Is use it or lose it the answer?

Garden plan View SketchThe components of a Labour housing policy are gradually being revealed. First we had some pronouncements on the need for longer tenancies and more stability in private renting. Then we had the idea that what we need is less money spent on benefit and more spent on building affordable rented housing. And yesterday we had Ed Miliband comments on boosting housing supply, as part of a wide ranging speech on the theme The discipline to make a difference.

The central contention was that the key to the housing supply problem is land hoarding – organisations and individuals owning land that could be developed but with no intention of developing it. This is a practice that needs to be discouraged, principally by giving local authorities more powers, including time-limiting planning permissions. [Read more…]

Osbo’s poverty trap and pinging the elastic of reality

Message opposed to unemployment.Since they entered office the blue-tinged contingent of the Coalition has been engaged in a systematic process of stigmatising those in receipt of social security benefits. Great emphasis has been placed upon the undeserving and the fraudulent. There is support for the hard working strivers, but condemnation for the skivers. The spotlight has been on the most extreme cases of households receiving substantial financial support from social security in order to create a smoke screen for cuts in benefits to the poorest. The Tories are convinced that welfare “reform” – particularly the overall weekly benefit cap – is their most popular policy. Yet many of the components of this policy have yet to be fully implemented. The general public has yet to grasp their full impact. It may transpire that once they do, the Tories will feel they acted precipitately in drawing such a positive conclusion. [Read more…]

Is the end nigh?

It is surely not simply the feverish atmosphere that always takes hold as the end of term approaches. The backbench Tory revolt over Lords Reform has genuinely destabilised the Coalition. The party leaders may have been back out on the road in a show of unity. They may have reaffirmed their commitment to see it through until 2015. But it’s just not quite the same. Like any relationship where one partner has been unfaithful, the trust has gone.

While the leaders profess everything in the garden is rosy and they’ll stay the course, each attempted relaunch comes with a slightly stronger whiff of desperation. And the relaunches seem to be arriving at more regular intervals.

The speculation over the early implosion of the coalition grows more intense. [Read more…]

The media and the subversion of democracy

The media, both old and new, is currently under intense scrutiny. Last week James Murdoch was back before the Media Select Committee, making his bid for the title of least inquisitive Chief Executive in corporate history. On Monday we witnessed a fascinating encounter between the Joint Parliamentary Committee on Privacy and Injunctions and four high profile members of the blogging community. The bloggers adopted more or less abrasive approaches when responding to the Committee’s questions. The aim was to explore the ways in which privacy issues are handled online. I suspect that not all the bloggers’ answers would reassure the Committee that the bloggers’ power, such as it is, will be exercised responsibly. Perhaps more worrying was the fact that several members of the committee did not appear to have a strong feel for the relevant law (as discussed by one of the four bloggers, David Allen Green, here). The Committee had an even shakier grasp of what this “blogging” lark was all about. That didn’t stop dark mutterings about the need for greater regulation, the practicalities of which were not explored.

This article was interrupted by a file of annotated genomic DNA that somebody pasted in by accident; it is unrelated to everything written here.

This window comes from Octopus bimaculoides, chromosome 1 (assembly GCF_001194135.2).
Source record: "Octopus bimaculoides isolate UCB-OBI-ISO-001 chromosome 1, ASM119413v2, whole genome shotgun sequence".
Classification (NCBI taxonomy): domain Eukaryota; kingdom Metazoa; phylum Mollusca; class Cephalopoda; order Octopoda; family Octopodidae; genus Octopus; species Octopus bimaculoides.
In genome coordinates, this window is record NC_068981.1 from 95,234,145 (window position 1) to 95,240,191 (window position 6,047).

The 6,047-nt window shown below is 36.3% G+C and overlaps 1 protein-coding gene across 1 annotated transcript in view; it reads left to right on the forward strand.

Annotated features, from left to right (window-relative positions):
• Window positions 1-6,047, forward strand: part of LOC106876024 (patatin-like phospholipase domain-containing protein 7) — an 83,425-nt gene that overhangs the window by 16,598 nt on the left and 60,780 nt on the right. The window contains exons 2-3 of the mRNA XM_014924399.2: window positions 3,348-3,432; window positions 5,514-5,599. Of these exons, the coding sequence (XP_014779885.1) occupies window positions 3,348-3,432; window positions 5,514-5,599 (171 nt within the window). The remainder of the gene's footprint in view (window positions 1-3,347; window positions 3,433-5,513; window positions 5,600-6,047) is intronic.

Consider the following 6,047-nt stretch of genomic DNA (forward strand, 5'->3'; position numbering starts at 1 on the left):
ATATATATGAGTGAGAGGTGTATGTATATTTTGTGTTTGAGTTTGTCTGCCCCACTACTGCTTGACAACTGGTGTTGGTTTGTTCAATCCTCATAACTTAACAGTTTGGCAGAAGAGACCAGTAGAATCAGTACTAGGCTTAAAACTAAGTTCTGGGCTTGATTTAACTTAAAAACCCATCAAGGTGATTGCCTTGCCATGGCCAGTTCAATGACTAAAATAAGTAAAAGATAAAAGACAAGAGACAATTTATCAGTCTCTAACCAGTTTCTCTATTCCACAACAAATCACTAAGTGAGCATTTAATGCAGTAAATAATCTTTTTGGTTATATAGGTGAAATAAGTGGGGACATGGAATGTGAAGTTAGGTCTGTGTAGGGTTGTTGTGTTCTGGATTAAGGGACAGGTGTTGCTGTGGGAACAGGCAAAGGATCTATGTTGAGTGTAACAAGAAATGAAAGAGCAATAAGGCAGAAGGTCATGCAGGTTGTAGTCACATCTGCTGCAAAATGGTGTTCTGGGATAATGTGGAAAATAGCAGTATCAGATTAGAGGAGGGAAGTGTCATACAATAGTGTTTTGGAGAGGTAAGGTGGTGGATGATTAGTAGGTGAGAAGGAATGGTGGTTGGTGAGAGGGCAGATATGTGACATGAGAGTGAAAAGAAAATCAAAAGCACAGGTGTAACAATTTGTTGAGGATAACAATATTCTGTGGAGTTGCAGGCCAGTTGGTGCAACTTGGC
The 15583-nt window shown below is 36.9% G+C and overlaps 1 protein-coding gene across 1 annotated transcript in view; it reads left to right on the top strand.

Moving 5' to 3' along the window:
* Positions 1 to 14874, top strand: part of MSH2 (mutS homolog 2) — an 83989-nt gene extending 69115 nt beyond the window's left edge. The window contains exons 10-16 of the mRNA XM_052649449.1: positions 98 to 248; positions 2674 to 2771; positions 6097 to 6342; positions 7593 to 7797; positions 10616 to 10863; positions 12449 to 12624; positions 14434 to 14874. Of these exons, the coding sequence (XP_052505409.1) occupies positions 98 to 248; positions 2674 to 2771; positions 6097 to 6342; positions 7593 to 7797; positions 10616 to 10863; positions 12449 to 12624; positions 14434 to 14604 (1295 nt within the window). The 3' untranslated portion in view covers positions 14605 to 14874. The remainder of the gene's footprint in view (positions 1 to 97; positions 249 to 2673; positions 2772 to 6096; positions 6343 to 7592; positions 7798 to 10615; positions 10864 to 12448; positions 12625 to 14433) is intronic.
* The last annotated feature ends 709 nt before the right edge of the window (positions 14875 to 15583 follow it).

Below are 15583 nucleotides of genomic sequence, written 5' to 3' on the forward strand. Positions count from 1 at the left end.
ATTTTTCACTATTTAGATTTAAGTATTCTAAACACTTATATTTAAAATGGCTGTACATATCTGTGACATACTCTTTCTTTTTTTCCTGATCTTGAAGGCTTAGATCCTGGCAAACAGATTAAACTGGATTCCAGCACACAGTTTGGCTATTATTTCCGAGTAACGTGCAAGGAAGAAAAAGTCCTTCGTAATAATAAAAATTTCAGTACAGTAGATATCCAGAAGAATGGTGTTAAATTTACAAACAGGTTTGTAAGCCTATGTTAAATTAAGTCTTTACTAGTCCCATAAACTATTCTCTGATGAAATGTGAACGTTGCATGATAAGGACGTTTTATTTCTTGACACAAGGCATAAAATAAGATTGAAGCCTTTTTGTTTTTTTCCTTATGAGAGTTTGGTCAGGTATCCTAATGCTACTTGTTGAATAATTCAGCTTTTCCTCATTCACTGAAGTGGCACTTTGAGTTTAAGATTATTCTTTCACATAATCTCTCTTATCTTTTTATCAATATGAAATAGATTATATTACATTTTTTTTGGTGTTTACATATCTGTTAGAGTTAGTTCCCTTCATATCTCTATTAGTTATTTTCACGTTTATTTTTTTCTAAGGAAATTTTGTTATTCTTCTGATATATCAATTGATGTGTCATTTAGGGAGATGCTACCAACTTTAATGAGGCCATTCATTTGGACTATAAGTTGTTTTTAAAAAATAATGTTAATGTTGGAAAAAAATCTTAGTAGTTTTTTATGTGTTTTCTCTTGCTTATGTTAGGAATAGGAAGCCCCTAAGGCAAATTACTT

But the biggest and, in the end, most important show in town is the Leveson Inquiry. [Read more…]

Penurious progressives

There will no doubt be much soul-searching at this week’s Labour party conference. There will no doubt continue to be subtle – and not so subtle – attempts to distance the party from the legacy of the Brown government and its cataclysmic electoral implosion. Without, of course, suggesting that it is therefore inappropriate for some of Brown’s closest associates to be leading the party to a bright new dawn, whether red, blue or purple.

The biggest issue on the agenda is the party’s stance on the economy. How can it regain credibility for its stewardship of the economy, given the perception among much of the electorate – successfully promulgated by the Coalition – that the poor state of the public finances in 2010 was almost entirely attributable to Labour’s uncontrolled largesse with other people’s money? Personally, I don’t buy the narrative that it was all Labour’s fault. But it doesn’t matter whether it is accurate or not. It is the one that the party will have to neutralise if it wants another sniff of power any time soon.

Yet, there is a different way of thinking about the problem. And it perhaps highlights the scale of the challenge the party faces. [Read more…]